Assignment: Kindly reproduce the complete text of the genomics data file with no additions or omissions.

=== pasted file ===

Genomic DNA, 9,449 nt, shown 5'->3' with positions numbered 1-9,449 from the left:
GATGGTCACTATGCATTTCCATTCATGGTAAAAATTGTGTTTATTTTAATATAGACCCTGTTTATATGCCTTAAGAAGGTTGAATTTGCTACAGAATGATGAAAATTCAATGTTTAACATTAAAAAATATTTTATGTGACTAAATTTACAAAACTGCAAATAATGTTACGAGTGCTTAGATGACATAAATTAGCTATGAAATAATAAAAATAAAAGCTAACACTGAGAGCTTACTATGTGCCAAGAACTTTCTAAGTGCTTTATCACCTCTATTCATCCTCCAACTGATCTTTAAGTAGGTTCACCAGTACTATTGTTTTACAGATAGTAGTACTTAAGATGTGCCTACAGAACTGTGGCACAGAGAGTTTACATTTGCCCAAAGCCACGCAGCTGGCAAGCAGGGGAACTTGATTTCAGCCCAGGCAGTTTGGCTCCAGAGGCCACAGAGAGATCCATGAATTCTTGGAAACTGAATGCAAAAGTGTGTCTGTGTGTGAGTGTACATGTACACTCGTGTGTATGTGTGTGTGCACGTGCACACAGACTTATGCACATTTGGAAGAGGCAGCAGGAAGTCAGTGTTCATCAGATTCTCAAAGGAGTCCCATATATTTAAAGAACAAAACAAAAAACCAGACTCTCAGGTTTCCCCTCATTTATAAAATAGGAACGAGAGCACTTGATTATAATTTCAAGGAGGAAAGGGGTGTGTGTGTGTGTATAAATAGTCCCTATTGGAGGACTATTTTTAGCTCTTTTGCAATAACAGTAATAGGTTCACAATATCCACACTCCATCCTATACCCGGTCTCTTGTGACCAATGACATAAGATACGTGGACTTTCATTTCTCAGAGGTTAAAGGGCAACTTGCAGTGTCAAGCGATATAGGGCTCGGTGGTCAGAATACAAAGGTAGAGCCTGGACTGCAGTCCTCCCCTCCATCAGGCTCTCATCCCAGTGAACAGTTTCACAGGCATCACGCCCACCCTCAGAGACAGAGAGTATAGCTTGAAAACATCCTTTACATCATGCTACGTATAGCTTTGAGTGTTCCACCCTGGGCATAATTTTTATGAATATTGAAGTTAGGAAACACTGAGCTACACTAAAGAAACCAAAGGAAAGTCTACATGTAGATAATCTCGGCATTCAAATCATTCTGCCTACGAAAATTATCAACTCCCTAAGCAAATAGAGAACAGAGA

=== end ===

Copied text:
Genomic DNA, 9,449 nt, shown 5'->3' with positions numbered 1-9,449 from the left:
GATGGTCACTATGCATTTCCATTCATGGTAAAAATTGTGTTTATTTTAATATAGACCCTGTTTATATGCCTTAAGAAGGTTGAATTTGCTACAGAATGATGAAAATTCAATGTTTAACATTAAAAAATATTTTATGTGACTAAATTTACAAAACTGCAAATAATGTTACGAGTGCTTAGATGACATAAATTAGCTATGAAATAATAAAAATAAAAGCTAACACTGAGAGCTTACTATGTGCCAAGAACTTTCTAAGTGCTTTATCACCTCTATTCATCCTCCAACTGATCTTTAAGTAGGTTCACCAGTACTATTGTTTTACAGATAGTAGTACTTAAGATGTGCCTACAGAACTGTGGCACAGAGAGTTTACATTTGCCCAAAGCCACGCAGCTGGCAAGCAGGGGAACTTGATTTCAGCCCAGGCAGTTTGGCTCCAGAGGCCACAGAGAGATCCATGAATTCTTGGAAACTGAATGCAAAAGTGTGTCTGTGTGTGAGTGTACATGTACACTCGTGTGTATGTGTGTGTGCACGTGCACACAGACTTATGCACATTTGGAAGAGGCAGCAGGAAGTCAGTGTTCATCAGATTCTCAAAGGAGTCCCATATATTTAAAGAACAAAACAAAAAACCAGACTCTCAGGTTTCCCCTCATTTATAAAATAGGAACGAGAGCACTTGATTATAATTTCAAGGAGGAAAGGGGTGTGTGTGTGTGTATAAATAGTCCCTATTGGAGGACTATTTTTAGCTCTTTTGCAATAACAGTAATAGGTTCACAATATCCACACTCCATCCTATACCCGGTCTCTTGTGACCAATGACATAAGATACGTGGACTTTCATTTCTCAGAGGTTAAAGGGCAACTTGCAGTGTCAAGCGATATAGGGCTCGGTGGTCAGAATACAAAGGTAGAGCCTGGACTGCAGTCCTCCCCTCCATCAGGCTCTCATCCCAGTGAACAGTTTCACAGGCATCACGCCCACCCTCAGAGACAGAGAGTATAGCTTGAAAACATCCTTTACATCATGCTACGTATAGCTTTGAGTGTTCCACCCTGGGCATAATTTTTATGAATATTGAAGTTAGGAAACACTGAGCTACACTAAAGAAACCAAAGGAAAGTCTACATGTAGATAATCTCGGCATTCAAATCATTCTGCCTACGAAAATTATCAACTCCCTAAGCAAATAGAGAACAGAGA